In a recent post on LinkedIn ( I asked how many shops and developers are committed to fixed-format RPG, and why. Most, regardless of age and experience, were advocates of free-format, and rightly so. As several commenters noted, the difference between the older and newer forms is not about the ability to write quality code; you can write good or bad code in either fixed or free, or any other language for that matter. They’re correct. It’s really about being comfortable, confident and accountable for the futures of our employers, our customers, our co-workers and our industry. For that, we must be willing to grow. And growth requires change; it demands leaving one’s comfort zone to learn and practice new things.

While my fellow RPG veteran argued perhaps the most “redeeming” quality of fixed format is that it does not require developers to change, I reject that notion. It is incumbent upon leadership to demand high quality code. Moreover, talented newer-generation developers who know free format and understand its virtues may not (or more likely probably not) stick around a shop that forces them into fixed only.

To the “old-timers” resistant to change, I urge: Do not be afraid to venture out. Remember who you are. You started out as the ultimate adventurers, lured by the dare-we-imagine possibilities of what was once the stuff of science fiction. You turned cool concepts into possibilities and imagination into real-world experiences. And you’ve watched — even led — with awe the trends that land us here on the tech-forged cusp of the year 2021. Consider what your employer, peers and customers need from you now. Are you delivering something that sets them up for business growth — or for limitation, frustration, and stagnation?  Choose your legacy.

Top Three Lessons From a 25-Year Journey

This final quarter of 2020 marks 25 years of dedication to development, innovation and service here at Central Park Data Systems. The journey through the infinitely progressive technology landscape has been at times a sprint, over time a marathon, and for sure, in uncertain economic times and times of retrospect quite an interesting stroll. Albeit a brief stroll, as the pace at which technology advances leaves us little time to linger.

Yet the reflection is warranted, if not necessary. It helps keep us grounded within our powerfully compelling virtual universe and properly directed as industry professionals amid constant change. And celebration here at CPDS is also time worth spent, as the spirit evokes a sense of gratitude for and stewardship of all the gifts we’ve realized along the way — the three most prolific of which just keep on giving, so I share them with you:

  1. Technical expertise – I embarked on this journey in 1995 as a team of one. Within two years, increasing recognition of the potential threat of Y2K had spawned epic panic worldwide. Luck had my back as four very talented developers joined the team and together we continued in stride over that mountain to the other side. Since then we have focused largely on development of application solutions to help bridge the gaps between user and enterprise applications and services that meet the growing demands of technology’s increasingly rapid acceleration. As application development continues to evolve, it has shifted to become more reliant upon external services, modernization and extending overall value and utility. We continue to apply our knowledge and skills to meet these critical yet exciting challenges, enhancing and modernizing applications and holding ourselves accountable daily to our end goal: to best exploit and leverage powerful tooling and technologies so our customers and fellow developers within the IBM i community are always in line with their own end goals.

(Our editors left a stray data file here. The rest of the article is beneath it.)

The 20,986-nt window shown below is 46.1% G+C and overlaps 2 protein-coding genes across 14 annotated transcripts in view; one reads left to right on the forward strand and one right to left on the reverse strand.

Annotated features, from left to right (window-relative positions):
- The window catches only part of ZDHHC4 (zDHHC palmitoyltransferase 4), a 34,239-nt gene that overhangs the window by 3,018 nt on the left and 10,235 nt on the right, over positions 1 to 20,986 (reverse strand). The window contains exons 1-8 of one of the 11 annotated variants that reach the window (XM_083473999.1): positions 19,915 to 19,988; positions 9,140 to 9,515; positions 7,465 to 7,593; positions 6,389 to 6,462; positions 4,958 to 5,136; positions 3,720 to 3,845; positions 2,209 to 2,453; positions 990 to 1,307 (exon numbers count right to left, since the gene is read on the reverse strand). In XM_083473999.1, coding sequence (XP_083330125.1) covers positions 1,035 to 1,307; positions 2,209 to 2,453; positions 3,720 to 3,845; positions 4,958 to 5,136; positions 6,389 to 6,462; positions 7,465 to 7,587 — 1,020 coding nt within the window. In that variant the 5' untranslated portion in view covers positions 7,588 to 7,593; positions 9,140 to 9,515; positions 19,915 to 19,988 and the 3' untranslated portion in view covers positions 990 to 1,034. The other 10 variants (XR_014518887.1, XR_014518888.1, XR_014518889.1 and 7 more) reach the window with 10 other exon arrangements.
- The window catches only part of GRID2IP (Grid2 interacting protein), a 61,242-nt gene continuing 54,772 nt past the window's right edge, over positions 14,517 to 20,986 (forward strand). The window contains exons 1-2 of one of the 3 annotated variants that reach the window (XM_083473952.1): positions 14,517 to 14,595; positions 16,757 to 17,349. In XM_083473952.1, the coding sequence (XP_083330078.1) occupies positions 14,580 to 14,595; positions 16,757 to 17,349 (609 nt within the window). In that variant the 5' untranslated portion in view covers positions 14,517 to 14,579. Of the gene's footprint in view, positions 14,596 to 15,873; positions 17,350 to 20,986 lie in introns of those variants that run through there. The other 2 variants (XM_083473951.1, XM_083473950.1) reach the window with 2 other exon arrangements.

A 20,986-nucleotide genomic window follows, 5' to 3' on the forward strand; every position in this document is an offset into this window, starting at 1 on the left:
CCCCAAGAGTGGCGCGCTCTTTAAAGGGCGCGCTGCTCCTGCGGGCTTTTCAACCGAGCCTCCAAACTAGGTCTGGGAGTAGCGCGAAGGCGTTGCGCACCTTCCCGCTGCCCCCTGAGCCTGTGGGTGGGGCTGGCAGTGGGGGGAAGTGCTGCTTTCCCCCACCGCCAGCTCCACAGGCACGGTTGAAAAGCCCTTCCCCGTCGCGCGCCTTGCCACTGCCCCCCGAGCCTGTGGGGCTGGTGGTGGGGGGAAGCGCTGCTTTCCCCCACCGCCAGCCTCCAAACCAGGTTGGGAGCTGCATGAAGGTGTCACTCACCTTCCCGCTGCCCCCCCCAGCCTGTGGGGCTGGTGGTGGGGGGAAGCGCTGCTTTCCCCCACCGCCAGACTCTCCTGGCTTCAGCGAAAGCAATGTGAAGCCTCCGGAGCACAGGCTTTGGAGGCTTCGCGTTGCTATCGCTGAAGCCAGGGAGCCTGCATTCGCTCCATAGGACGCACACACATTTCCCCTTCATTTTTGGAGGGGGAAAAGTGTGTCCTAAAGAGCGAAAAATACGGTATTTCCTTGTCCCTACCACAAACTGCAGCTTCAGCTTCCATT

2. Mentorship – I don’t believe in too many “accidents” in such a synergistic world. Yet as if by chance, more business owners, tech peers and others than I can count have risen since the start to play key roles in my professional development and business navigation. Looking back I see how they’ve educated, enlightened, inspired and advised me in ways they were never obligated to do.  That spirit prevails at CPDS as we strive to give back in mentorship and support to veteran developers and startup entrepreneurs throughout the IBM i community by way of continuing education and our steadfast commitment to the IBM i platform. This includes speaking at conferences, assisting and hosting user groups, tutorial video creation, industry blogging and writing, and, as of most recently, representing as an IBM Champion and as the founder and host of the new iChime virtual meeting group, all to help others to grow and succeed as we continue to do. To this end, consider two questions for a moment: Where do you see yourself in the year ahead in terms of mentorship? And what is a mentor, really? Non-scientifically speaking, I suspect it is a hybrid breed, a cut above the average, inspired by his or her own sense of gratitude for and stewardship of the gifts of professional wisdom and integrity cultivated along one’s own journey. Find your mentors, and/or become one to others — even if “accidentally.”   I promise you: The rewards are endless.
  3. Teamwork – Above all else, I attribute the longevity of CPDS to its exceptional team of like-minded staff. I am convinced that more than anything  it is singularity in mindset that has delivered us to celebrating what in 2020 seems like light years together. While essentially simple, that mindset is perhaps the most powerful driver into the ever-unfolding future: It’s an ongoing commitment, in lock-step with our company mission, to deliver well-tested, reliable working solutions and nothing short of excellence in service to our customers worldwide.